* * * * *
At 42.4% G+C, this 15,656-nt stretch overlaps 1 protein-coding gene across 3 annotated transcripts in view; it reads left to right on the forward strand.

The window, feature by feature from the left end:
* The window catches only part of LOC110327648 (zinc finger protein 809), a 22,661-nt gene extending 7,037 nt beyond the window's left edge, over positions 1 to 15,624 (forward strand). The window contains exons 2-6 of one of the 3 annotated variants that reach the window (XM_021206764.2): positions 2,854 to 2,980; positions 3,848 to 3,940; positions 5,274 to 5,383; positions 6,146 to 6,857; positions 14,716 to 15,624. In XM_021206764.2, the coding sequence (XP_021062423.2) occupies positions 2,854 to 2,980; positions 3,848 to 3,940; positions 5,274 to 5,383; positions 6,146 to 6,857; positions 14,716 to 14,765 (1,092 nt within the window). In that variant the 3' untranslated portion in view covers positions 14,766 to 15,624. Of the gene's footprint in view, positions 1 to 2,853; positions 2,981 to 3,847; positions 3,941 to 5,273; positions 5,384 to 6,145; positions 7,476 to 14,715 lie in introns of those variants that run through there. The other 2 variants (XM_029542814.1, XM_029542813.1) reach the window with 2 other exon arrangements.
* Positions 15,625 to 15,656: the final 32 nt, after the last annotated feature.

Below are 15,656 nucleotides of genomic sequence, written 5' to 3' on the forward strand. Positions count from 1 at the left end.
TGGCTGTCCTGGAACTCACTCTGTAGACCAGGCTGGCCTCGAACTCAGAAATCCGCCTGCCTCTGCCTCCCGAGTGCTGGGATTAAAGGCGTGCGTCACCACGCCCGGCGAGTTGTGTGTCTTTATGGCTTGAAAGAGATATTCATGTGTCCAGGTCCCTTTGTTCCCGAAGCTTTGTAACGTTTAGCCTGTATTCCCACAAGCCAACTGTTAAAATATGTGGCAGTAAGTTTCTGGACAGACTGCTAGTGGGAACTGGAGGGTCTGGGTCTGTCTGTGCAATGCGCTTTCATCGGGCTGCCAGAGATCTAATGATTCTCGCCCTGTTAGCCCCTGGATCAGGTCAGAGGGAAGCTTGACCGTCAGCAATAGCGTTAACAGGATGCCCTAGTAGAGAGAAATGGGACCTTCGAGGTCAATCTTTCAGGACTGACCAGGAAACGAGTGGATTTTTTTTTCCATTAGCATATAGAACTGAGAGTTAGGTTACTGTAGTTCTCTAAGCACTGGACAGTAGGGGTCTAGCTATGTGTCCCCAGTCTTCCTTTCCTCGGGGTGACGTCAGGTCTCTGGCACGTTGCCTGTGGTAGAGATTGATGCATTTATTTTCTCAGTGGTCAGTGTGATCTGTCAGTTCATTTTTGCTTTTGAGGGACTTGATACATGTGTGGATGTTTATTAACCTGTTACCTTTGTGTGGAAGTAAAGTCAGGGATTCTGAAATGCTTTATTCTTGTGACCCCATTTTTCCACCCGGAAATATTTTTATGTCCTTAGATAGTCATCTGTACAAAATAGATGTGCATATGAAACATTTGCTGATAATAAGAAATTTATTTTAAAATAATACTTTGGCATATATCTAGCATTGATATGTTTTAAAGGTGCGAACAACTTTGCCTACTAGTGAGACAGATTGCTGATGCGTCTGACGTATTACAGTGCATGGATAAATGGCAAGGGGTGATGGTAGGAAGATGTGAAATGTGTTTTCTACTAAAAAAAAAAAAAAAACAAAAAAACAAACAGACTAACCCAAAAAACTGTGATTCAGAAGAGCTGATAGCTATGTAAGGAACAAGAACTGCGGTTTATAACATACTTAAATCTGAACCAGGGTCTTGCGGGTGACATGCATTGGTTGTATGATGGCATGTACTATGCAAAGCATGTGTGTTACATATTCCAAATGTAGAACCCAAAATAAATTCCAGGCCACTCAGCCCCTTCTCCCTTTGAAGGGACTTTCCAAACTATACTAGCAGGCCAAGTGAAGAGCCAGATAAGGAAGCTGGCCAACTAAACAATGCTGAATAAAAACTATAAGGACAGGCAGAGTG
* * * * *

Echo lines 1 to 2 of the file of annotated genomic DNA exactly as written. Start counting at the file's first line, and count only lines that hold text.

At 42.4% G+C, this 15,656-nt stretch overlaps 1 protein-coding gene across 3 annotated transcripts in view; it reads left to right on the forward strand.

The window, feature by feature from the left end: